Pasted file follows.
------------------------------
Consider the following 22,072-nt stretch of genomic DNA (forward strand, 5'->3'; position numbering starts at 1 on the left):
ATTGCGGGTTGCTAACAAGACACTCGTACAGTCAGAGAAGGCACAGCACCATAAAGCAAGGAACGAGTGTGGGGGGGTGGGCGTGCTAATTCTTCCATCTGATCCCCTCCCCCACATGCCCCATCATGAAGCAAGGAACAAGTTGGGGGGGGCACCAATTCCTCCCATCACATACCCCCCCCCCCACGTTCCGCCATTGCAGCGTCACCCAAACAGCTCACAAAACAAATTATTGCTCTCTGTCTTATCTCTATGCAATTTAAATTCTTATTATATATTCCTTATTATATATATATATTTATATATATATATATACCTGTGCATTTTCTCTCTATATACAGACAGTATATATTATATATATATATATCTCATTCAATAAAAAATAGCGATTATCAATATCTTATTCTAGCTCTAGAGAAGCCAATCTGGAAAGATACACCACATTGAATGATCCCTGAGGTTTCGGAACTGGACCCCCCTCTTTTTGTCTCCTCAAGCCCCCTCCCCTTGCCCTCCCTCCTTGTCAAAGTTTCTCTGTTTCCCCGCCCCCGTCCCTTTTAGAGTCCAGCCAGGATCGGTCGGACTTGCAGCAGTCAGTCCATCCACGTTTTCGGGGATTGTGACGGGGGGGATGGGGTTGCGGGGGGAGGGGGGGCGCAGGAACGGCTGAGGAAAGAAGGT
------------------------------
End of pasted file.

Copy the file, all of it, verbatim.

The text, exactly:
Consider the following 22,072-nt stretch of genomic DNA (forward strand, 5'->3'; position numbering starts at 1 on the left):
ATTGCGGGTTGCTAACAAGACACTCGTACAGTCAGAGAAGGCACAGCACCATAAAGCAAGGAACGAGTGTGGGGGGGTGGGCGTGCTAATTCTTCCATCTGATCCCCTCCCCCACATGCCCCATCATGAAGCAAGGAACAAGTTGGGGGGGGCACCAATTCCTCCCATCACATACCCCCCCCCCCACGTTCCGCCATTGCAGCGTCACCCAAACAGCTCACAAAACAAATTATTGCTCTCTGTCTTATCTCTATGCAATTTAAATTCTTATTATATATTCCTTATTATATATATATATTTATATATATATATATACCTGTGCATTTTCTCTCTATATACAGACAGTATATATTATATATATATATATCTCATTCAATAAAAAATAGCGATTATCAATATCTTATTCTAGCTCTAGAGAAGCCAATCTGGAAAGATACACCACATTGAATGATCCCTGAGGTTTCGGAACTGGACCCCCCTCTTTTTGTCTCCTCAAGCCCCCTCCCCTTGCCCTCCCTCCTTGTCAAAGTTTCTCTGTTTCCCCGCCCCCGTCCCTTTTAGAGTCCAGCCAGGATCGGTCGGACTTGCAGCAGTCAGTCCATCCACGTTTTCGGGGATTGTGACGGGGGGGATGGGGTTGCGGGGGGAGGGGGGGCGCAGGAACGGCTGAGGAAAGAAGGT